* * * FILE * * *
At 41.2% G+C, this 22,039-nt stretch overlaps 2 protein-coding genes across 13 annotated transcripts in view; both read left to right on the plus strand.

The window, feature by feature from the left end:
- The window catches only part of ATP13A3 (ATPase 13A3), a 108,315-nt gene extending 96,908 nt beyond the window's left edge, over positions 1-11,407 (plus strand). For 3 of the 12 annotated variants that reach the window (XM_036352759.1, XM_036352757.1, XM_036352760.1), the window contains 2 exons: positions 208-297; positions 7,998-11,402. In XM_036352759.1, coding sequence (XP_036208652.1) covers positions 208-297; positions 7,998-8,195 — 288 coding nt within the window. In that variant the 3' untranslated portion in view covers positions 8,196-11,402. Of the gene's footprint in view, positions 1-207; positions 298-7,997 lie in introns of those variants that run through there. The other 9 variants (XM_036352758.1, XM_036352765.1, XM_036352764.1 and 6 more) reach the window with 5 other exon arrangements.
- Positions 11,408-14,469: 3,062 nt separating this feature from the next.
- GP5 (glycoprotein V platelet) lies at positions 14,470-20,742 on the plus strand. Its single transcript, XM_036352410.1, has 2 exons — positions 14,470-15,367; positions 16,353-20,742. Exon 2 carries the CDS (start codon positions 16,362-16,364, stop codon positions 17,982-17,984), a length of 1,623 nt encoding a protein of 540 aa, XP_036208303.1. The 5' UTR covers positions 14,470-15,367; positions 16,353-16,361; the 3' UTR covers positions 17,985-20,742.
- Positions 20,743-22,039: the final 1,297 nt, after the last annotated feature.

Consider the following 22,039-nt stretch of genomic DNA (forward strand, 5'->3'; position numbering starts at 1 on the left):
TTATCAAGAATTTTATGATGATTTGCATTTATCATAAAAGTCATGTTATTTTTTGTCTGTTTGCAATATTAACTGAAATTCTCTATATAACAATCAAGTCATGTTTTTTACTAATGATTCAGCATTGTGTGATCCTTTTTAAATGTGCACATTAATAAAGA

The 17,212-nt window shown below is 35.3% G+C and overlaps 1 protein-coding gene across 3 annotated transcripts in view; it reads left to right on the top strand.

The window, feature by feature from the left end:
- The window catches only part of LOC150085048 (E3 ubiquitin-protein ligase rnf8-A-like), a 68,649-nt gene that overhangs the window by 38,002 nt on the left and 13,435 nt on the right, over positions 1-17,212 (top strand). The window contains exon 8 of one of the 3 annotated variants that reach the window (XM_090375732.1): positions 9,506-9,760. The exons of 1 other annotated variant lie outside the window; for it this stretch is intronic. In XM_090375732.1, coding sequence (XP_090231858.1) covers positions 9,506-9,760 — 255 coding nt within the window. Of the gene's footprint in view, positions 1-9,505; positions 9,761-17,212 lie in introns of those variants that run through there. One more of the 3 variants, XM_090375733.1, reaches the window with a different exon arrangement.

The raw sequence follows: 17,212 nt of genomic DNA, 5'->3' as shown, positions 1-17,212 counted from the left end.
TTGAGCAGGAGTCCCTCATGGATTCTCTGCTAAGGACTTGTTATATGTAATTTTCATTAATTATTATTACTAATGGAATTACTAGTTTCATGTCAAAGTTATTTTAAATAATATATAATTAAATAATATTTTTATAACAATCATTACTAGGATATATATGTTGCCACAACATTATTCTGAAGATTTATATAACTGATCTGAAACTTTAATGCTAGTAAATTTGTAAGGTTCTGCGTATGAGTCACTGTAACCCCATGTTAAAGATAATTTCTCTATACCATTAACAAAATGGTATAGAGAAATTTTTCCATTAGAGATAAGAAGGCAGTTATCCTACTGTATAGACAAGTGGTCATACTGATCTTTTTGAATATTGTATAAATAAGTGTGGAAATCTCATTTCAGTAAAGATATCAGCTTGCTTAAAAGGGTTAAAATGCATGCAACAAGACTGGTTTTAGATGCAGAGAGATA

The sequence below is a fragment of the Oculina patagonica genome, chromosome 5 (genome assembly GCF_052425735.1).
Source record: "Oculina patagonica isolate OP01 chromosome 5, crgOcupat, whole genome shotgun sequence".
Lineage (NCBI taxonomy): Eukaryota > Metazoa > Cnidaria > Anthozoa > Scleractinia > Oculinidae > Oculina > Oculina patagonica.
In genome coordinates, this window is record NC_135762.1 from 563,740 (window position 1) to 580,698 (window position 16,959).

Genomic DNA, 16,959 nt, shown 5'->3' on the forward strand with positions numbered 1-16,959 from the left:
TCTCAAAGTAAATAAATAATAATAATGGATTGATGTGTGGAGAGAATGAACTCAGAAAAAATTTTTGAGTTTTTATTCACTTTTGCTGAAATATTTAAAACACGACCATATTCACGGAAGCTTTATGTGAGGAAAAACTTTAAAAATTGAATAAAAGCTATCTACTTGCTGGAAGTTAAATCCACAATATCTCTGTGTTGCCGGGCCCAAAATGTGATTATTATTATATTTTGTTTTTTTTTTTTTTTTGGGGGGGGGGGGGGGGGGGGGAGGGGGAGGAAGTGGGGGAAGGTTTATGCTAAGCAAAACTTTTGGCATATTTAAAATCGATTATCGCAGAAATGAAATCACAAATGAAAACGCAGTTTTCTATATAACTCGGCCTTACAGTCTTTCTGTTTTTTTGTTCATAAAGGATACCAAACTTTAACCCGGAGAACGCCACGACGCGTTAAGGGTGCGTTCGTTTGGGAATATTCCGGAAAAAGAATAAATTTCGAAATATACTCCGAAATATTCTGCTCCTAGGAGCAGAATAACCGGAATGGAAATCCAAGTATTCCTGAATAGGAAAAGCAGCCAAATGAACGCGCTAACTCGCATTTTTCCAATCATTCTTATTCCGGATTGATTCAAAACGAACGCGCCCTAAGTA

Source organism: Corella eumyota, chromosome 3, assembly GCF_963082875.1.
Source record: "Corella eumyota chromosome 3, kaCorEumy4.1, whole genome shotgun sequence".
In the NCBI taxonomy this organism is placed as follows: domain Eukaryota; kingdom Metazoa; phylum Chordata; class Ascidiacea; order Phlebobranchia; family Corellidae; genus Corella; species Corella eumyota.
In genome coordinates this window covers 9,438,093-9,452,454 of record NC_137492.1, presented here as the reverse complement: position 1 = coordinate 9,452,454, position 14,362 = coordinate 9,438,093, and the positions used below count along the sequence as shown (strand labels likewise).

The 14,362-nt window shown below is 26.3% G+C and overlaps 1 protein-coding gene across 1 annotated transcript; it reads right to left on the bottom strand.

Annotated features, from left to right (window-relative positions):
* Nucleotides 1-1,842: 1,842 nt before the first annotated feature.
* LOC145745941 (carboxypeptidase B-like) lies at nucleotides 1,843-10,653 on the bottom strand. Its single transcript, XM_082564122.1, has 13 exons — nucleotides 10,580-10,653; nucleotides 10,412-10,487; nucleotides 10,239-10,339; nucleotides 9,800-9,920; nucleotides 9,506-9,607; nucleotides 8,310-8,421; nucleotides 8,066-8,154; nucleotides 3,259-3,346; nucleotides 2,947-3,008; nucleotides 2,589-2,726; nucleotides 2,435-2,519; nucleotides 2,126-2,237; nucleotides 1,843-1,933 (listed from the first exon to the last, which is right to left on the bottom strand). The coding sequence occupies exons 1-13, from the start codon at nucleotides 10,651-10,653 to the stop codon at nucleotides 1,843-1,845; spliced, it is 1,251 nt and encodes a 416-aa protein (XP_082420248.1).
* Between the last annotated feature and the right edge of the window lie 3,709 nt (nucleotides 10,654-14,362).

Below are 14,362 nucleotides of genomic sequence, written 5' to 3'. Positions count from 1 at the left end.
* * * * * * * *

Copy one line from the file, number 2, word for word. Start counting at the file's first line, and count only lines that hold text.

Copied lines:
The window, feature by feature from the left end: